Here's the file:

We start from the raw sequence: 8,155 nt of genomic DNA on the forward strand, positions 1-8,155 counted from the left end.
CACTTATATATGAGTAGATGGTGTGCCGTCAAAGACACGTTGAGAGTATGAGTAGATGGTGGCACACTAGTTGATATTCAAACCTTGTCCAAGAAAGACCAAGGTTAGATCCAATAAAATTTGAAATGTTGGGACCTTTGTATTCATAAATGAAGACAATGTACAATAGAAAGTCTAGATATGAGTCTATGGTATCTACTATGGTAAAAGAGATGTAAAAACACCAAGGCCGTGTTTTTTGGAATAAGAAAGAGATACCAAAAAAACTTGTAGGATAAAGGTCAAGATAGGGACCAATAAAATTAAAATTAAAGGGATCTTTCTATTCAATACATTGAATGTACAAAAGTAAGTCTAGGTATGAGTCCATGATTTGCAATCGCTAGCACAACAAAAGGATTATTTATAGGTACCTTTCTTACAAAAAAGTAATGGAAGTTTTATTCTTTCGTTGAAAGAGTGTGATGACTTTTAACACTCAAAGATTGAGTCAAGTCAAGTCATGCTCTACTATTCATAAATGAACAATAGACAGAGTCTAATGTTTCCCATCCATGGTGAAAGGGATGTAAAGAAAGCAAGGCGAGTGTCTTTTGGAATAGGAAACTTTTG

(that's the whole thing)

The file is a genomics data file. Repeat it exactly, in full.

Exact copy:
We start from the raw sequence: 8,155 nt of genomic DNA on the forward strand, positions 1-8,155 counted from the left end.
CACTTATATATGAGTAGATGGTGTGCCGTCAAAGACACGTTGAGAGTATGAGTAGATGGTGGCACACTAGTTGATATTCAAACCTTGTCCAAGAAAGACCAAGGTTAGATCCAATAAAATTTGAAATGTTGGGACCTTTGTATTCATAAATGAAGACAATGTACAATAGAAAGTCTAGATATGAGTCTATGGTATCTACTATGGTAAAAGAGATGTAAAAACACCAAGGCCGTGTTTTTTGGAATAAGAAAGAGATACCAAAAAAACTTGTAGGATAAAGGTCAAGATAGGGACCAATAAAATTAAAATTAAAGGGATCTTTCTATTCAATACATTGAATGTACAAAAGTAAGTCTAGGTATGAGTCCATGATTTGCAATCGCTAGCACAACAAAAGGATTATTTATAGGTACCTTTCTTACAAAAAAGTAATGGAAGTTTTATTCTTTCGTTGAAAGAGTGTGATGACTTTTAACACTCAAAGATTGAGTCAAGTCAAGTCATGCTCTACTATTCATAAATGAACAATAGACAGAGTCTAATGTTTCCCATCCATGGTGAAAGGGATGTAAAGAAAGCAAGGCGAGTGTCTTTTGGAATAGGAAACTTTTG